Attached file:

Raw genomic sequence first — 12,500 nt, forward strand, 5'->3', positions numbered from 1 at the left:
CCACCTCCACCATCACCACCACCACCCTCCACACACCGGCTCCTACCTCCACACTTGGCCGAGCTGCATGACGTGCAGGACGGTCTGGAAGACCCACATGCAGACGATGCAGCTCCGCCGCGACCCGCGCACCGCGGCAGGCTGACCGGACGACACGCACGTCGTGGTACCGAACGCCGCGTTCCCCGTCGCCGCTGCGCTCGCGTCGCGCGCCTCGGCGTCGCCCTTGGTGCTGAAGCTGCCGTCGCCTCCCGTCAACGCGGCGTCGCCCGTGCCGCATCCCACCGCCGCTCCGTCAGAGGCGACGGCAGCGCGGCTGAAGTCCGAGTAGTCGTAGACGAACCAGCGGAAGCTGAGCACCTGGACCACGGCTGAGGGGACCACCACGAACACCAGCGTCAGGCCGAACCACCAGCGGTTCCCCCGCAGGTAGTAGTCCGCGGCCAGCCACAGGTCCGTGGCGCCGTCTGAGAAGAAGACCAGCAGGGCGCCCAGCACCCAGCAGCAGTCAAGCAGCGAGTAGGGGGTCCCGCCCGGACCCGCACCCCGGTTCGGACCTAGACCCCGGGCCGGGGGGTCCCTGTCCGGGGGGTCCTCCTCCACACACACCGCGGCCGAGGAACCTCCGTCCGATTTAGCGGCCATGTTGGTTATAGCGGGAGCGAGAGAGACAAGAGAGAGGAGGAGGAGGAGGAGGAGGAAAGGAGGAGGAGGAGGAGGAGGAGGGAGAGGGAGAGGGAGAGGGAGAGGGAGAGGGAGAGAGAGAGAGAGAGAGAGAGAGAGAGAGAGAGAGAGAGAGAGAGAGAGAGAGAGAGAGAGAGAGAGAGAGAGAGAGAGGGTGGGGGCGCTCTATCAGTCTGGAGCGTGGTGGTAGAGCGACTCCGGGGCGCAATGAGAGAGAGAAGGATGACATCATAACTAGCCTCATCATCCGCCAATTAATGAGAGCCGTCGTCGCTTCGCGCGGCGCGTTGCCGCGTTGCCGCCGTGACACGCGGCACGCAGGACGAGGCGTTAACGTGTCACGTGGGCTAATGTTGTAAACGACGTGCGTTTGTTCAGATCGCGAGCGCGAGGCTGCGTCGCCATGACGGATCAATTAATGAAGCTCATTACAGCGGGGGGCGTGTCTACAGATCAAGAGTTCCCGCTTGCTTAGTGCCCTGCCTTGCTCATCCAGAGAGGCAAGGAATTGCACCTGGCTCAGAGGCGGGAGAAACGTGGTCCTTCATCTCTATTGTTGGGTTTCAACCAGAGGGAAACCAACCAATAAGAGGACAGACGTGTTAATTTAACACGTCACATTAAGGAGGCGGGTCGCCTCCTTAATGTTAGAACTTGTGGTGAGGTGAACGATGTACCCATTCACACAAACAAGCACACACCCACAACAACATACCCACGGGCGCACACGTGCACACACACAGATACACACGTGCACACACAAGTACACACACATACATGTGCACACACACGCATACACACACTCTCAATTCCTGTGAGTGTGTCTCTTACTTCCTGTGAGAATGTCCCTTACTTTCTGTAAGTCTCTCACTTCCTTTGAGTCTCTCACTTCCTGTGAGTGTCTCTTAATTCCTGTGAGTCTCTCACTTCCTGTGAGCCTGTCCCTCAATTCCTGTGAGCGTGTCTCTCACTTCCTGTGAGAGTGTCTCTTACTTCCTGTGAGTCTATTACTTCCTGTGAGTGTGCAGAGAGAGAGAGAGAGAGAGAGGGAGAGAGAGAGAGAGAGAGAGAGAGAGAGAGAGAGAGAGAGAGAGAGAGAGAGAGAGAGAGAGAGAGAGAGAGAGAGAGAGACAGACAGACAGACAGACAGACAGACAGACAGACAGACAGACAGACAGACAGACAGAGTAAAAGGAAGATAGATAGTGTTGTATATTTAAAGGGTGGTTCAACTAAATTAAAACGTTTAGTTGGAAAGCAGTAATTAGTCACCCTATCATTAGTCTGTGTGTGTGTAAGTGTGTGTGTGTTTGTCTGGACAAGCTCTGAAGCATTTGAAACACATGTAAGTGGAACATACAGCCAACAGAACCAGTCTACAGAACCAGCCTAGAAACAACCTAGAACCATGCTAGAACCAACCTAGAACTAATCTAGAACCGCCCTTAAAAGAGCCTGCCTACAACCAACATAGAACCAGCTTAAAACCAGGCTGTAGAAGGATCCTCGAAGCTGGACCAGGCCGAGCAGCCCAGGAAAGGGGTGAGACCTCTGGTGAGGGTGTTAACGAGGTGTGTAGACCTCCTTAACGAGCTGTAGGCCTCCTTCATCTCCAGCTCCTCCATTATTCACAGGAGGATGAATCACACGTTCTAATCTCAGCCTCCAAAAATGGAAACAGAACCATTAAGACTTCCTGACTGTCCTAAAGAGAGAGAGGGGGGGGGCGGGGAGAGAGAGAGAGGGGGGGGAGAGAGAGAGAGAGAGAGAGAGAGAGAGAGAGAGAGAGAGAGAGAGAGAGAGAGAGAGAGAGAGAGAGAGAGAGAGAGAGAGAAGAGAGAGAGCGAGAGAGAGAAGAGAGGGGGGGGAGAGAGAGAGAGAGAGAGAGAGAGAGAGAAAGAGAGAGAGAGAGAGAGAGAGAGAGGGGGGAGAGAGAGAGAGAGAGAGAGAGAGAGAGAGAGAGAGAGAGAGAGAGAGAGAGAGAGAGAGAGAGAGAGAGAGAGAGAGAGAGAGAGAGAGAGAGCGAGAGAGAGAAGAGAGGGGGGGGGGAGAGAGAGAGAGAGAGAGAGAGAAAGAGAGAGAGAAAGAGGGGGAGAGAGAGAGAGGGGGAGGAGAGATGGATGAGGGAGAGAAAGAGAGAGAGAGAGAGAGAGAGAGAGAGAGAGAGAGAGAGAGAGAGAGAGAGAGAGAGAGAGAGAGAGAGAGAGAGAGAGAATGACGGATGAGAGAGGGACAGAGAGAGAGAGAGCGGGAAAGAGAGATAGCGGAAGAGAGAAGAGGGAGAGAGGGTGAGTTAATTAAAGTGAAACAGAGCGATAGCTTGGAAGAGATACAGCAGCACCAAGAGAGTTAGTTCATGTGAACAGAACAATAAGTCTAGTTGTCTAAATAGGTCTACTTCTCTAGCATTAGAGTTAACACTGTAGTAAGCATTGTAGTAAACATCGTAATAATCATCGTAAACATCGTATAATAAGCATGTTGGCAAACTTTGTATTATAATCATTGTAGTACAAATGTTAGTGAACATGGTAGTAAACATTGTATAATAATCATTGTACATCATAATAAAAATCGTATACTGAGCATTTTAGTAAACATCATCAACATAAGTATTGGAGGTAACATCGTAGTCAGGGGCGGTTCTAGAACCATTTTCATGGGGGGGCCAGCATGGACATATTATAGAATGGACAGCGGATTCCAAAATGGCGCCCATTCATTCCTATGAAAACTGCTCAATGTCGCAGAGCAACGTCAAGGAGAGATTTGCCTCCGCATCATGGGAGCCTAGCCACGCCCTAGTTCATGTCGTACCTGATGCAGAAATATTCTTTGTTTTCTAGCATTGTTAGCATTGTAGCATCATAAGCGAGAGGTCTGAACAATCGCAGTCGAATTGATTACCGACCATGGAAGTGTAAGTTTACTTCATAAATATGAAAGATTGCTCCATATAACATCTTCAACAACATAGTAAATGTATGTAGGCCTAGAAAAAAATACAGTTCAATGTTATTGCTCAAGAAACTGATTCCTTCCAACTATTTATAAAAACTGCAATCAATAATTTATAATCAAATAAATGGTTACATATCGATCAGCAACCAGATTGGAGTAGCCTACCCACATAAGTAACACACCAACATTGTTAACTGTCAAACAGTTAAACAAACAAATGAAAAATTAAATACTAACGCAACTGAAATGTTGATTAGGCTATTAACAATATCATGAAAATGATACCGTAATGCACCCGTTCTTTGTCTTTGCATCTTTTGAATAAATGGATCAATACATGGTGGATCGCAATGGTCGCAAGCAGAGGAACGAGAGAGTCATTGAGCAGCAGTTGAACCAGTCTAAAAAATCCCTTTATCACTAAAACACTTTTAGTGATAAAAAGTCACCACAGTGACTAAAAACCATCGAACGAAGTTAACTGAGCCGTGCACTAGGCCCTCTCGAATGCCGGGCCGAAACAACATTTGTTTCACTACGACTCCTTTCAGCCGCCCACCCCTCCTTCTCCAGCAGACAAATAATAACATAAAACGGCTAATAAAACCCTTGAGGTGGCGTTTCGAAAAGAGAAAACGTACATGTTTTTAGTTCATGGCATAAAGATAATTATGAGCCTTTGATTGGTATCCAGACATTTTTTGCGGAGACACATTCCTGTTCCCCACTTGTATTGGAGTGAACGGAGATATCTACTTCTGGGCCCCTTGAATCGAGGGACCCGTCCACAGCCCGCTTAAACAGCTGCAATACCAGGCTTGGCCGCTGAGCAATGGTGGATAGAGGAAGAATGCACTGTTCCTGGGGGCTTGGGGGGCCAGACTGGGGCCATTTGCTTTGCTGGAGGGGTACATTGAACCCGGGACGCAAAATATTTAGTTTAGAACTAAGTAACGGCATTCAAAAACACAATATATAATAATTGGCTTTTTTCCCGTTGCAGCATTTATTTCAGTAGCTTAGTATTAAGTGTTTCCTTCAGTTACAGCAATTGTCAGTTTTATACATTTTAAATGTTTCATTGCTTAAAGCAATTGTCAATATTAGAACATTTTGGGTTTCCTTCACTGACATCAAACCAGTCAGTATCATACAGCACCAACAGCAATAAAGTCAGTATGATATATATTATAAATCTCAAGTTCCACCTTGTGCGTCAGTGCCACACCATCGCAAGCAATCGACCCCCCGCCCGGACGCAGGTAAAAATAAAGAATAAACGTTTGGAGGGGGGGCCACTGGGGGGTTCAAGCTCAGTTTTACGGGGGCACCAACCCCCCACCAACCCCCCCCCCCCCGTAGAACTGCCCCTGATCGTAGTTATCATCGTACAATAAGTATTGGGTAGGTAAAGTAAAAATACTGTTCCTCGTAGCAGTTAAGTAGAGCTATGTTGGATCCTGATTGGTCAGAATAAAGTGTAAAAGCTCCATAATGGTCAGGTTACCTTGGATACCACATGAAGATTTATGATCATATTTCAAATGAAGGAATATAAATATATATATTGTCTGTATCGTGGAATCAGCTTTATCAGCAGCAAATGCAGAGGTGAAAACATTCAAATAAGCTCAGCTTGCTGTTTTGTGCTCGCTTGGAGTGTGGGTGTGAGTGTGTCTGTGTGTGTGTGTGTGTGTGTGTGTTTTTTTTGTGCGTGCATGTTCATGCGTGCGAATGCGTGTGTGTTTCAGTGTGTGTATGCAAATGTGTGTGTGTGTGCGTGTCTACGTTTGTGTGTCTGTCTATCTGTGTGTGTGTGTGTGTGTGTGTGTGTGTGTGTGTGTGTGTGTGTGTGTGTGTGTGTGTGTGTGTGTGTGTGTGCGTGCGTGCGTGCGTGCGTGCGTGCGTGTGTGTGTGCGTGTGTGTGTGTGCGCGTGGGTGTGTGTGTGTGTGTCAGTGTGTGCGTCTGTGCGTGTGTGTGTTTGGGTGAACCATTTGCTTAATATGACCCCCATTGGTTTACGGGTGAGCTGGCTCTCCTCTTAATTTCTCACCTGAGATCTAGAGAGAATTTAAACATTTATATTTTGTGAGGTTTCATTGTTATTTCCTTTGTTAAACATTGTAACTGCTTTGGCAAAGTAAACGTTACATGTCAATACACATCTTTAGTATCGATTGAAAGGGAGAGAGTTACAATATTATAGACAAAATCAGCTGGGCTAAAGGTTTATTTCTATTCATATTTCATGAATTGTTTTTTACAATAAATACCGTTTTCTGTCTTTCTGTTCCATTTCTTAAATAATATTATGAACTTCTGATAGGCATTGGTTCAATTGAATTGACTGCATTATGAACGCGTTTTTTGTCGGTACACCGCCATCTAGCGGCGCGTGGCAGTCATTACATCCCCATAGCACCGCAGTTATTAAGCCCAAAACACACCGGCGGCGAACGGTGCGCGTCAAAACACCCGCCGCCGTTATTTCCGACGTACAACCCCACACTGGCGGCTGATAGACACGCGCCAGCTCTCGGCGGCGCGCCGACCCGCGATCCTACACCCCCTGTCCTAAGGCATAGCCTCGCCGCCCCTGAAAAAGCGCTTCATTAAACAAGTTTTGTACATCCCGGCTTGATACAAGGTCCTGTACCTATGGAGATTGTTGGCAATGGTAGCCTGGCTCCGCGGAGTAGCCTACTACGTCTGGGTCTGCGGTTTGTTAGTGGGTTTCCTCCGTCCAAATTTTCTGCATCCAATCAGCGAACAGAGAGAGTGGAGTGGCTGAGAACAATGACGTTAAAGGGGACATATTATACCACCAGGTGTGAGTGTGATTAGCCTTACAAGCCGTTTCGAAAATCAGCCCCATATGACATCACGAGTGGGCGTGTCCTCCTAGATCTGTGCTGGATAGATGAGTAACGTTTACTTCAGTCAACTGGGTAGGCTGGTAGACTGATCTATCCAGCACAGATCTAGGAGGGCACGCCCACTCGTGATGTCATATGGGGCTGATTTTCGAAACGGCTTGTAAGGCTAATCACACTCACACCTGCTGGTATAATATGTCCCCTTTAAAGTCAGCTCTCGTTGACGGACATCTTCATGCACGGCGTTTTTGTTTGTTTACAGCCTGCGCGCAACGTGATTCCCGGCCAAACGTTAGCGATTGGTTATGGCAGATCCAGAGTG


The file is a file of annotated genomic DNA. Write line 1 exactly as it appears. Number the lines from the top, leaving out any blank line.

Raw genomic sequence first — 12,500 nt, forward strand, 5'->3', positions numbered from 1 at the left: